I recently started learning Embedded Rust. As I mentioned at the top of the last post, there are a couple of toolchain options:
- OpenOCD + GDB
- probe-rs + cargo-embed
Turns out there is also a third one that I just discovered:
- probe-rs + probe-run
This was a little confusing at first, I was unsure what was the better option and how these projects all connect to each other. Embedded Rust seems to be moving fast, so this might get outdated but here is a basic summary if you are just getting into Embedded Rust as well.
The Embedded Rust way
Rust-embedded is a working group in the official Rust organization. Among other things, they maintain The Embedded Rust Book, which you may have come across. In the book, they describe what I would call the “official” toolchain, using OpenOCD and ARM-compatible GDB (
gdb-multiarch). This is probably the way to go if you need to do serious development today. OpenOCD and GDB are stable and mature projects and for a Rust programmer, it is the most fully-featured and reliable option right now.
As an alternative to those external (non-Rust) dependencies, a team has formed an ambitious project around replacing it all with software written in Rust –
probe-rs. Here is an illustration (borrowed from the video below):
Here is a very informative talk by one of the people behind probe-rs:
My major learning from this talk was that probe-rs is really a library. Other projects, like
probe-run are built on top.
The probe-rs team built
cargo-embed to show off the capabilities of probe-rs. As such, it was the first tool I came across when I found the official probe-rs website. One might imagine that being built by the same team,
cargo-embed will stay closer to the latest features of probe-rs and have a shorter path to get new features in. But this is just speculation.
To build and upload programs, you simply run
cargo embed --release (see my last post about why
--release is important for timing). It possible to do logging with
rtt, a debugger-based thing that uses an internal buffer that gets read out by the debugger instead of, for example, printing over UART. Debugging is also supported (but not at the same time as
rtt currently) from the command line, or visually in something like Visual Studio Code, by hooking into the GDB stubs that probe-rs provides. This is an interface that (to the best of my understanding) mimics GDB’s, but actually goes directly to probe-rs.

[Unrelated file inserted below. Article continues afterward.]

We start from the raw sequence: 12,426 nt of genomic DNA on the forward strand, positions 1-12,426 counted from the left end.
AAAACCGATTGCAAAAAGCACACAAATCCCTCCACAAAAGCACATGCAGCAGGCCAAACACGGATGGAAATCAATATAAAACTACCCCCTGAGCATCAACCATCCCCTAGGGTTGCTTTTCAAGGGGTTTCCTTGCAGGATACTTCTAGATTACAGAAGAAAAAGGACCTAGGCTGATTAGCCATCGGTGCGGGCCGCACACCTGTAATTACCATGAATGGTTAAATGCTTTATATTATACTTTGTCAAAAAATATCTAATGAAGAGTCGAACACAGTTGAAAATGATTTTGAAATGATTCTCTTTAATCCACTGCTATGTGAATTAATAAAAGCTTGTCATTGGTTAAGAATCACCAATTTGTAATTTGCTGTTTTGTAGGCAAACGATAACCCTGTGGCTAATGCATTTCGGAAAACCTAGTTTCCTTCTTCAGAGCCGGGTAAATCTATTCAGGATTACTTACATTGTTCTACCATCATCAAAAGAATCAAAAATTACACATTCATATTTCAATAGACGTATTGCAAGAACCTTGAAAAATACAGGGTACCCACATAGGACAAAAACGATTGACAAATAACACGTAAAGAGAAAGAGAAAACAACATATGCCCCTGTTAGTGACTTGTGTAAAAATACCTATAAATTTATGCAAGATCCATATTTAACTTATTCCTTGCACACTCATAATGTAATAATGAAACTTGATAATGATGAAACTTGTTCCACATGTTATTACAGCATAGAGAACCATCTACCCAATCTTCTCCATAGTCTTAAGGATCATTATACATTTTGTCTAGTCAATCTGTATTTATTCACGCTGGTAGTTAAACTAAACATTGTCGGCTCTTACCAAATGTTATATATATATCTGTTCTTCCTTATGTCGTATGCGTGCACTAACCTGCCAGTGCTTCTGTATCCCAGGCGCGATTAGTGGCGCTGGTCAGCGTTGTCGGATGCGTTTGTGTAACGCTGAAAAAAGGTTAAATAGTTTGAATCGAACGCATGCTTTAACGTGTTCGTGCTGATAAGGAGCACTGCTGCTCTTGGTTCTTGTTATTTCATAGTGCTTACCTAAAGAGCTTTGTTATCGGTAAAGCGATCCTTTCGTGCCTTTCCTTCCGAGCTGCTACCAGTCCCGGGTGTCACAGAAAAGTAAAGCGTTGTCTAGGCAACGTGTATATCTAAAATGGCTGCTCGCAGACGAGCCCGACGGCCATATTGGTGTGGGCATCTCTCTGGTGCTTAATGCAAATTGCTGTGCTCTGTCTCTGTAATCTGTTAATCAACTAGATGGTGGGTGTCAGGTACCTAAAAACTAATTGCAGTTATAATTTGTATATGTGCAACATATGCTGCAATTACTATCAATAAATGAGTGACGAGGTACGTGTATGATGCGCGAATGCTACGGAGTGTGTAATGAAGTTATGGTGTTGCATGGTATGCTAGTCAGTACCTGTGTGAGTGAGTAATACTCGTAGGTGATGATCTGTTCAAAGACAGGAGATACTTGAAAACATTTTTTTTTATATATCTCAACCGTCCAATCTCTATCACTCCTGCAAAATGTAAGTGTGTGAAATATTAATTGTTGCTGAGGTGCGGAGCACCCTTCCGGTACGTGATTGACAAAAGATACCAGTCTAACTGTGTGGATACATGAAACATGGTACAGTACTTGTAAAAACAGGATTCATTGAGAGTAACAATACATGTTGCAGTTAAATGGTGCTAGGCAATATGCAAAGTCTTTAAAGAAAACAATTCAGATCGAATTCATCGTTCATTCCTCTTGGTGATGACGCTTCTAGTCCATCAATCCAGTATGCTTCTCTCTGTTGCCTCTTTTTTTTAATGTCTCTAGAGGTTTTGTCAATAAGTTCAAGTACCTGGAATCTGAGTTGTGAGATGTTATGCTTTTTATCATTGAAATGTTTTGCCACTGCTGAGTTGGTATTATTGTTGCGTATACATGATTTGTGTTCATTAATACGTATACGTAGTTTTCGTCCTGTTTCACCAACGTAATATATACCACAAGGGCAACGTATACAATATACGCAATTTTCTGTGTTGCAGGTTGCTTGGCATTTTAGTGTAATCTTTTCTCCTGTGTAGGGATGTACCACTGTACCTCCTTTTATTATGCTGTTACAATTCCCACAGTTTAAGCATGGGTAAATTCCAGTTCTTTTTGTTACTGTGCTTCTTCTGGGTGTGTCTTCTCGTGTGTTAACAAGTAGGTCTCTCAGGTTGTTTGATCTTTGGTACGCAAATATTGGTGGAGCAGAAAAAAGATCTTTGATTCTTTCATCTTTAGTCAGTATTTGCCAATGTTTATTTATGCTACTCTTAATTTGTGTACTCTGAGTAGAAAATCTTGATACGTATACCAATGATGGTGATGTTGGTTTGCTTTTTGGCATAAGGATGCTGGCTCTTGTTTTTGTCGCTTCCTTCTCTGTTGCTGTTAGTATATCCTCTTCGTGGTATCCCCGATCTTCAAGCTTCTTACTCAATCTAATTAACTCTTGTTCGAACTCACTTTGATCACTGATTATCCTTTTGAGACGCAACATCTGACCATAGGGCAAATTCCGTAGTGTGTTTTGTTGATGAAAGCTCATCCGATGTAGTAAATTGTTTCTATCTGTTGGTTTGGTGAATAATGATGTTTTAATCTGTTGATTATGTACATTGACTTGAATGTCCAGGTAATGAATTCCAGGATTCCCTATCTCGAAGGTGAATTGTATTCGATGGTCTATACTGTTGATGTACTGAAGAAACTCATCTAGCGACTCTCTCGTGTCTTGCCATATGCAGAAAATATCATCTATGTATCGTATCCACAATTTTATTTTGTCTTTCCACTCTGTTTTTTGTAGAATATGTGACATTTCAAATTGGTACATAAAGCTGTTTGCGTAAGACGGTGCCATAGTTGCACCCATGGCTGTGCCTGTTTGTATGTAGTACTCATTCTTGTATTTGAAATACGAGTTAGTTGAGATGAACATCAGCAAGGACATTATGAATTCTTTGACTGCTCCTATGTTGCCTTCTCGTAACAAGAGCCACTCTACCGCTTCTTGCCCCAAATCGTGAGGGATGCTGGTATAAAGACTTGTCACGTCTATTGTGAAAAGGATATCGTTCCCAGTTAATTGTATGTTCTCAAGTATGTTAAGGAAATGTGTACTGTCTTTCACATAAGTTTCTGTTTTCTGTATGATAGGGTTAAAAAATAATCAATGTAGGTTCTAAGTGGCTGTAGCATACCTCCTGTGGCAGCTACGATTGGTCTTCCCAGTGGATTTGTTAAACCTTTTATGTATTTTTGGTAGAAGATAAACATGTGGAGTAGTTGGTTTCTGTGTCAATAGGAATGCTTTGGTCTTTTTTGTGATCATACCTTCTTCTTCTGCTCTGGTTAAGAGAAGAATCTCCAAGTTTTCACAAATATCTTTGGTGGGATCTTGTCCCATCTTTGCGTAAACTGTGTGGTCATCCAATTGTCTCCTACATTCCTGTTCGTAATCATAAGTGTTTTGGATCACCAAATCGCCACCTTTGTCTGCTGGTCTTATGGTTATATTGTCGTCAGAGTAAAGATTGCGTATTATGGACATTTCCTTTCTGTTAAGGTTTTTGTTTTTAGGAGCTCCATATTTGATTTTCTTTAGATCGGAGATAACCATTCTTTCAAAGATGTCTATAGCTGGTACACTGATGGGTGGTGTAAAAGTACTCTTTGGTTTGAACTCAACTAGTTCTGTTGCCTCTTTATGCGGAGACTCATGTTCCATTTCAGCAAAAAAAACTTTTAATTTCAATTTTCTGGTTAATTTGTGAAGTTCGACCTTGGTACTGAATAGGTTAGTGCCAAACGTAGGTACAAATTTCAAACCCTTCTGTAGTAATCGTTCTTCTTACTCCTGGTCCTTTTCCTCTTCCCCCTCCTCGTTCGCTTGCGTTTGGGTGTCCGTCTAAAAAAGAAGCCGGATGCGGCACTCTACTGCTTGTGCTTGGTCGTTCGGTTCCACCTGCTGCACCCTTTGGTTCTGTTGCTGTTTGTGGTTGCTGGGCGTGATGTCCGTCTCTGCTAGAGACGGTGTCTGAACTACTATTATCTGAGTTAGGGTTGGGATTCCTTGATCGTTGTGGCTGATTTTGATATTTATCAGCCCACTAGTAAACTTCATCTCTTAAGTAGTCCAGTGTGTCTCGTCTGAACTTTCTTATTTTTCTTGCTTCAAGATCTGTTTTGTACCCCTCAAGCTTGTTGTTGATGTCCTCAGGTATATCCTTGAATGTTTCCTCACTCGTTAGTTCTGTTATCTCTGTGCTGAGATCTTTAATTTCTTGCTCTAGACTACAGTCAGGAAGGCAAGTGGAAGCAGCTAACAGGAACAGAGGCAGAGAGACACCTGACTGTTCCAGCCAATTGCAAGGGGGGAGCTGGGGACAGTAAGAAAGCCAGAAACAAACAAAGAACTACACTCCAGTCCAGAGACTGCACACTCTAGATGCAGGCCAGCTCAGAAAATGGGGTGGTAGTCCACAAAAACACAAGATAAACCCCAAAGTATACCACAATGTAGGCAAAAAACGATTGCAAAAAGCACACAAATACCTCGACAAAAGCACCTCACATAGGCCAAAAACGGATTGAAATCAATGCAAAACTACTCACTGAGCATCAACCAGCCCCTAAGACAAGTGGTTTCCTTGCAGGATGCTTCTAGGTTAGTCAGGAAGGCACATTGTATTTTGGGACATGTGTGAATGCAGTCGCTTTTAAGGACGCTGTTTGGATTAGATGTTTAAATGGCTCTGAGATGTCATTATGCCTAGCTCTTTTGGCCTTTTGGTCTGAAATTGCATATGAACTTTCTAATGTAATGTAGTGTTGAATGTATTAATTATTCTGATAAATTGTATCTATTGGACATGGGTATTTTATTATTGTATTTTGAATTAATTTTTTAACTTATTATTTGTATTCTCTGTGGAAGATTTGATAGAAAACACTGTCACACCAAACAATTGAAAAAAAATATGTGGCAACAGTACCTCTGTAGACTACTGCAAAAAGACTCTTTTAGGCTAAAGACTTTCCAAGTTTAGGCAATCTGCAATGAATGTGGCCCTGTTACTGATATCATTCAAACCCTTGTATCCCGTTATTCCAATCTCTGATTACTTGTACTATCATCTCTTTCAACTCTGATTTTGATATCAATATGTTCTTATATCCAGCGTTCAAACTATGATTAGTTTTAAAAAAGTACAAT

Configuration is done in a new file called
Embed.toml. There you configure what chip you are using and whether to use
rtt or GDB debugging, or set up separate profiles for each.
The vision of probe-rs is to offer a full development environment for embedded Rust, so they are also working on a VSCode plugin. It is still in alpha, and I have not tried it yet.
Ferrous Systems is a company that pops up everywhere in embedded Rust. They are a consultancy specializing in Rust for embedded applications and are also very active in open source development for embedded Rust. They started a project called Knurling dedicated to improving the experience working with embedded Rust.
Knurling has many sub-projects and
probe-run is one of them. Built on top of probe-rs, it gives you the same features as
cargo-embed, but in a slightly different packaging. The philosophy is that embedded development should work the same way as native development, so instead of introducing a new cargo command,
probe-run is a so called Cargo runner. This means you configure the “usual”
cargo run command to use
probe-run under the hood. And there is no new configuration file to keep track of, just the regular
.cargo/config.toml. Does it matter? Up to you.
Knurling also has an interesting logging framework;
defmt. Instead of doing string formatting on the embedded device, it relies on a tool on the host side and simply generates a list of strings at compile time that is kept on the host. The embedded device then simply sends the index into that list (using
rtt), causing much less overhead.
I do like the idea of keeping the main Rust interface unchanged, which speaks in favor of probe-run, but I’m not sure about plans for integrating
probe-run with VSCode, or debugging with breakpoints. As I learn more, I hope to find a favorite and maybe also start contributing myself.